"If I left the country in the 1980s, then I might have worked in McDonald's for a while," says Omid Memarian, a reformist journalist who left Iran in 2005 after several months in prison and now works as a Berkeley-based researcher for Human Rights Watch, the international advocacy group. "But the Internet era has changed this."
Unlike those who fled Iran immediately after the revolution, Memarian knows intimately the institutions of the Islamic Republic. He once worked for a newspaper run by Hadi Khamenei, the reformist brother of Iran's supreme leader, and wrote speeches for a Revolutionary Guard commander.
"I am familiar with the system," he says. "I think they made a mistake to let me go."
Unlike previous waves of exiles, the reformists also tend to be in the communication business, journalists whose job it is to find an audience, speak its language and remain relevant.
"A journalist calls up Iran and says, 'What's going on?' " Makhmalbaf says. "When he's doing analysis, he's investigating yesterday's events not some old history."
He pauses and smiles. "The Iranian government sent a bunch of journalists abroad to freely propagate against the system."
6,000 miles away
Every night in his town-house basement outside Washington, Sazegara attaches a small microphone to the lapel of his golf shirt, turns on a small video camera and speaks to Iranians 6,000 miles away.
"Salaam," he says, speaking in the informal idioms of the contemporary Islamic Republic. "Today I want to bring up four matters with you."
In the daily 10-minute videos, he discusses the day's news, techniques for nonviolent protest, upcoming events and viewers' e-mailed questions. He even sends shout-outs to listeners.
Sazegara once enthusiastically served Khomeini. But in the late 1990s he became a vocal critic of the Islamic Republic that the cleric founded. After he was imprisoned and went on a lengthy hunger strike, Sazegara went abroad in 2003 for medical treatment, and stayed when threatened with a longer sentence if he returned.
"The message was that they preferred me to stay out of Iran," he says.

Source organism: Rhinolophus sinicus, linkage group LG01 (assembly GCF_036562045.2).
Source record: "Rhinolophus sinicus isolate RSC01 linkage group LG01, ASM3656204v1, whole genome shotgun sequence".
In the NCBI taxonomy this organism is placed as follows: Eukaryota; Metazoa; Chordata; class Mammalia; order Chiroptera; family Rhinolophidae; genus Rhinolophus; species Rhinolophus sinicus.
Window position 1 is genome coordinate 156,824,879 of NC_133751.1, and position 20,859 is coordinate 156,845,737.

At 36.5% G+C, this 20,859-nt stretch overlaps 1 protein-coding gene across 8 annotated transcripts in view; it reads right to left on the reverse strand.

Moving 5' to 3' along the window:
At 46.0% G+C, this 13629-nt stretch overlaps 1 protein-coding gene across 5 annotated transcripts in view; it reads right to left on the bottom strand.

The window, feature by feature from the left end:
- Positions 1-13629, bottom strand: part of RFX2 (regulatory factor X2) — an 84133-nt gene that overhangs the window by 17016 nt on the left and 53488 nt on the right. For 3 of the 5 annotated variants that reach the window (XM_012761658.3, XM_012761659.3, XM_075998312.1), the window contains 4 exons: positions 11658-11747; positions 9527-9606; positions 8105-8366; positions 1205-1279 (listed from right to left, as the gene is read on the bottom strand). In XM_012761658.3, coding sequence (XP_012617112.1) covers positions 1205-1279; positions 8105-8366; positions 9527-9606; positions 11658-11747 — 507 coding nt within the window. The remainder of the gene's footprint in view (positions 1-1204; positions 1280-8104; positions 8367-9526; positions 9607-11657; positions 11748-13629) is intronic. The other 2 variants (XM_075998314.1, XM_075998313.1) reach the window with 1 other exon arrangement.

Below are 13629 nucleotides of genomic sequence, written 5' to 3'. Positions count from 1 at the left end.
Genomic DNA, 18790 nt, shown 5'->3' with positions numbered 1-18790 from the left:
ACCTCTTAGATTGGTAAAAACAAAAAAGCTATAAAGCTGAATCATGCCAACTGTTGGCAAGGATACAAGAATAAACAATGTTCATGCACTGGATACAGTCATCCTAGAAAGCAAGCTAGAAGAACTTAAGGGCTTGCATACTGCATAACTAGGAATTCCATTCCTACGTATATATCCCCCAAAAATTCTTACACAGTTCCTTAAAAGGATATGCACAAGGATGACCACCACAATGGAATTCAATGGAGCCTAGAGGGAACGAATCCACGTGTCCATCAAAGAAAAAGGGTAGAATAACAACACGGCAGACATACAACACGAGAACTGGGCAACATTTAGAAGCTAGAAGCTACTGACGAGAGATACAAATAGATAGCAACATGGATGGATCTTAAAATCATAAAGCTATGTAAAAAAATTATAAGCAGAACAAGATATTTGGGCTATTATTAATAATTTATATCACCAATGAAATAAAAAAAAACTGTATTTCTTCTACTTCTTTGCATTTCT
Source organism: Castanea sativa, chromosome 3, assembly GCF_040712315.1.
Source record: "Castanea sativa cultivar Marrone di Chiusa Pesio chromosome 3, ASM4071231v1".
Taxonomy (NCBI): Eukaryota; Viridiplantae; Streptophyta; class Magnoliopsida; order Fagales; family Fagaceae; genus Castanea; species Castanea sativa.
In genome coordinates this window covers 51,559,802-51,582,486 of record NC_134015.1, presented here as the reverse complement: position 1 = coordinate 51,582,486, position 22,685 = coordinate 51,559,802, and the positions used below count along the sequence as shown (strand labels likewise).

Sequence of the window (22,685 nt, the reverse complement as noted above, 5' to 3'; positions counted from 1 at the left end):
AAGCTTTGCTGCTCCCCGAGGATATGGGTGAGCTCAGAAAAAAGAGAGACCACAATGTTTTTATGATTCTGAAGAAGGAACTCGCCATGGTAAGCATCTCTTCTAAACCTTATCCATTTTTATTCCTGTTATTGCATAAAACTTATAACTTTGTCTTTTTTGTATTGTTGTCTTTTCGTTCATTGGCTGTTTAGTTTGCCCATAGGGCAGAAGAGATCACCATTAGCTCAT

Sazegara and others provide what amounts to vision and direction for a movement whose leaders are either constrained by constant surveillance or deprived of their smartest advisors, who have been locked up in prison.
It's Sazegara, for example, who explicitly urges the opposition green movement to reach out to Iran's ethnic minorities, factory workers and the lower middle class. He notes small demonstrations in faraway towns and poses questions that opposition leaders such as Mehdi Karroubi and Mir-Hossein Mousavi would never dare ask.
"How do we bring the coup d'etat government down and put pressure on them, and keep the movement going in the best way possible?" Sazegara said in his Nov. 11 video, defining the purpose of his daily talks.
He estimates that as many as 500,000 young Iranians have seen his videos. At least 12,000 a day view them on YouTube and Facebook, in addition to the 12,000 subscribers who receive them via e-mail.
"What I am doing is trying to transfer the experiences of other countries to the people of Iran," he says.
"The ideas also come from hundreds of e-mails I receive a day from Iranians."
Sazegara is sure he'd be in prison if he were still in Iran. And even if he weren't, he doubts he'd have the reach he now has.
"I was considered dangerous because of the more than 50 speeches that I had at big universities of Iran," he says. "Sometimes, in a speech, at most 1,000 students were in the auditorium. But now 50,000 people can listen to or read whatever I say."